Not Digital Transformation; It’s “Intelligence Transformation” We Seek

Not Digital Transformation; It’s “Intelligence Transformation” We Seek

Forrester published a report titled “The Sorry State of Digital Transformation in 2018” (love the brashness of the title) that found that 21% of 1,559 business and IT decision makers consider their digital transformations complete.  Complete? Say what?! The concept of “Digital Transformation” is confusing because many
That’s It? After All the Hype and Fear About A.I.? Turns Out They Can’t Do the Hard Stuff

That’s It? After All the Hype and Fear About A.I.? Turns Out They Can’t Do the Hard Stuff

Well, guess we should have known better. A.I. can play Jeopardy, Chess and Go but it seems their capabilities have topped out. Let’s talk about a new A.I. “winter”. A.I. was going to take your job – guess again. A.I. was going to bring a

Disaster Recovery 

Ok, ok – I understand most of you are saying disaster recovery (DR) is still a critical aspect of running any type of operations. After all – we need to secure our future operations in case of disaster. Sure – that is still the case but things are changing – fast.

There are really two things forcing us to look at disaster recovery differently across the board. On the one hand the sheer volume of data is rapidly becoming unmanageable. On the other hand – there are really few customer facing services that do not require 100% uptime and are considered mission critical. As a leading IaaS-provider we know that the person running his first e-commerce offering with zero income feels he or she is losing as bad as the large company that might be losing millions per hour when down. The feeling and result is the same no matter what stage you are in running your business. We all feel it is always critical to be up and running.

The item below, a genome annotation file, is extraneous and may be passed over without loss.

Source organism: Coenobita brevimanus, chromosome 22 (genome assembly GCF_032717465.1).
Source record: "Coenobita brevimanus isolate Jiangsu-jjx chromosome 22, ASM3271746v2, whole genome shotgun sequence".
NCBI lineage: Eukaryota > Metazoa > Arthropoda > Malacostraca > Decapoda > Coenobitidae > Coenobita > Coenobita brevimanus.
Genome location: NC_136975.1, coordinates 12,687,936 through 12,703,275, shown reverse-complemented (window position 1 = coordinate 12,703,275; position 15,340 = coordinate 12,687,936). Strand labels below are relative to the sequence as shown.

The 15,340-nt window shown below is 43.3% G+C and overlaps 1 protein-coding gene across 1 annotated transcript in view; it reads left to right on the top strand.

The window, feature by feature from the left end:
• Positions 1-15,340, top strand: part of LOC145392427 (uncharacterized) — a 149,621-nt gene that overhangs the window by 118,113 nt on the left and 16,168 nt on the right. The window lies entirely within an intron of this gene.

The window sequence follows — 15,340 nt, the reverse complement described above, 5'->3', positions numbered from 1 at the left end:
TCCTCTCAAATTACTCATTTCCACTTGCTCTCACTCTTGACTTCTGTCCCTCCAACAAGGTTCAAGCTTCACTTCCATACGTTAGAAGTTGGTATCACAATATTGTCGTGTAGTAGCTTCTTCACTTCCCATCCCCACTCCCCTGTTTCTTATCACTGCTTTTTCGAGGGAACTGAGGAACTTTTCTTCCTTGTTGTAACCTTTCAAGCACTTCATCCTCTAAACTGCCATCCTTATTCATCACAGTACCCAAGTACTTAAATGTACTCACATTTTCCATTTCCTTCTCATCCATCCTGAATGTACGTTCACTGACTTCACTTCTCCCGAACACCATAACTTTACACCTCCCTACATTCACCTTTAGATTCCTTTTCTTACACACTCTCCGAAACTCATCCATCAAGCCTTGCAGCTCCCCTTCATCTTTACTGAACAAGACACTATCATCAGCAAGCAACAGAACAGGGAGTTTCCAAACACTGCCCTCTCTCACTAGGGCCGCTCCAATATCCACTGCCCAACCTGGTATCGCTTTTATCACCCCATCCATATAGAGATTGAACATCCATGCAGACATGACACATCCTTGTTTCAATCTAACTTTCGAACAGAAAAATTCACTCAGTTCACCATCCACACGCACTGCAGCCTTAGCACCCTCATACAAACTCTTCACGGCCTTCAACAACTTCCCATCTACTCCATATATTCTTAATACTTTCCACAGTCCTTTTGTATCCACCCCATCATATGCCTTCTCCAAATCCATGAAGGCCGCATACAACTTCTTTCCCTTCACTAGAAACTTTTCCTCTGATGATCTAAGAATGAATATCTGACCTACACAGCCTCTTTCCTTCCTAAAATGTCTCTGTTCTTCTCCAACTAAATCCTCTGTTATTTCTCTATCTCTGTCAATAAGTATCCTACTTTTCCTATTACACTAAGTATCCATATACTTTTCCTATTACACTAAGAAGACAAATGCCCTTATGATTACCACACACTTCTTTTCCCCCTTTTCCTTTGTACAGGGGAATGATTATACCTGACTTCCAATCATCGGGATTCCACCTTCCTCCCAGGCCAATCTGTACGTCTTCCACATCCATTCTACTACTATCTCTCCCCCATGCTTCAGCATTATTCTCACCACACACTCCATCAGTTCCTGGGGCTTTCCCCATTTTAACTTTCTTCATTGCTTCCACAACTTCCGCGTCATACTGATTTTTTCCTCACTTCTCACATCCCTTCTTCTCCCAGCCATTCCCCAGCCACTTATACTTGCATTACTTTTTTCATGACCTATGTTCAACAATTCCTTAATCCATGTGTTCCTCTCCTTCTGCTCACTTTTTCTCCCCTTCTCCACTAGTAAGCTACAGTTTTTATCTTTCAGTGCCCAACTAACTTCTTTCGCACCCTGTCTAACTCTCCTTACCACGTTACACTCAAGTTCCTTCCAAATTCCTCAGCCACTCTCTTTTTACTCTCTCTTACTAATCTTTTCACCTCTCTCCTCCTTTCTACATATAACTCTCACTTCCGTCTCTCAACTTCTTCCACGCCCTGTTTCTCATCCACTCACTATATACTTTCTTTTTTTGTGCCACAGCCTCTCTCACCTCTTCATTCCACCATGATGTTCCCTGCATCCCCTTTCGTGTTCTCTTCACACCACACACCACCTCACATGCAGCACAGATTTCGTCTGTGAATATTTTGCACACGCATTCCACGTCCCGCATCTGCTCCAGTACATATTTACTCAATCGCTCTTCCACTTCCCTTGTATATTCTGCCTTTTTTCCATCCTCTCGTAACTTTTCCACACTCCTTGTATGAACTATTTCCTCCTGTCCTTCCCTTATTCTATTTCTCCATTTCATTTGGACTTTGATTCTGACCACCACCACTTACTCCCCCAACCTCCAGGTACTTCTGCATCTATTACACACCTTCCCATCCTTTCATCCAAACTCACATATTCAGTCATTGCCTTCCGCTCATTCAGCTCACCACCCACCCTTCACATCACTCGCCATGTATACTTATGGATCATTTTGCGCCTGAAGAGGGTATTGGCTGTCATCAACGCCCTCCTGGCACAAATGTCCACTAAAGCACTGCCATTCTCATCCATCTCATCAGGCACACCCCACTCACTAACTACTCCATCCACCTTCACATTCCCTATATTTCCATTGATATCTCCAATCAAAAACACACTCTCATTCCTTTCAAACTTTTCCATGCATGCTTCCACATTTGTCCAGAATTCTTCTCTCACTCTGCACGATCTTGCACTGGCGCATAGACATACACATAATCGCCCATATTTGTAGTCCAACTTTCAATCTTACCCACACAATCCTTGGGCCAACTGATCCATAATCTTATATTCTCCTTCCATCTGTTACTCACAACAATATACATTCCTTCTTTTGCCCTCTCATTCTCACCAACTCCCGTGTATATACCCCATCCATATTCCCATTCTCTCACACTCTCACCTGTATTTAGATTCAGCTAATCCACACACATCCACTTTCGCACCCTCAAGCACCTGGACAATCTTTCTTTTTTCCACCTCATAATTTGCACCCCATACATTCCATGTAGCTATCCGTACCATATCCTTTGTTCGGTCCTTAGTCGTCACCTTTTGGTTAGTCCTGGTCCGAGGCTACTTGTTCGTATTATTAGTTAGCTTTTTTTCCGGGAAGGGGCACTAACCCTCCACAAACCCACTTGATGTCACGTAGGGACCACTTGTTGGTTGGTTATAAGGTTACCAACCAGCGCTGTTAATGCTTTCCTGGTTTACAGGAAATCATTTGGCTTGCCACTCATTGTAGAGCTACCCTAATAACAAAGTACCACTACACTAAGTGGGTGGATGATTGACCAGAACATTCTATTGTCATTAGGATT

The first time we realized that DR in its traditional meaning will not work was when we setup OpenStack Swift over 5 nodes in 3 geographical spread data centers intended for volumes in Petabytes. It really only comes down to one aspect. Recovery time. Sure we have large volumes since many years back but we are fast approaching where the time to get things back – becomes too long for it to be a viable solution. The downtime in a full disaster would be too great. Even in the same data centers – should you truly need to get a few Petabytes copied from one set of hardware to another – it will take some time. Too long? Most likely. While there are ways to divide and conquer large data – it is time to think differently.

recovery

Data Points

As the volume of data goes in one direction – the acceptable down time in general – goes the other direction. Down. The solution? Multiple data centers that allows for live-live service with contained restore points locally in each data center.

Logical errors you say? From time to time human errors might force us to be able to restore from an older version. No doubt restore points are a must regardless of how you build your service. Those can many times be done in more contained parts of each solution. They can be done locally in the same DC where local networks allow for greater speed. With a live-live solution running over two or more data centers you can do maintenance with much less risk of having to take the service down – regardless of the situation.

Ask yourself – all that data that I am shooting to a different data center for DR – when did you do a full scale test to see how long it would be to restore 100 TB or more? Is it not time to go live – live over multiple data centers for all of your critical services? If you are running your services in the cloud – schedule full tests and make sure you contingency plans are up-to-date because when disaster strikes – they are what stands between you and true business disaster.

By Johan Christenson

Johan Christenson

Mr. Johan Christenson is the CEO of City Network which is headquartered in Sweden. Mr. Christenson previously founded one of the leading hosting companies in Scandinavia and has spent more than 20 years in the industry. He went on to create City Network in 2002 and launched City Cloud in 2009 which then was one of the first public clouds in Europe. Today City Cloud is one of the leading public clouds and is fully built on OpenStack.

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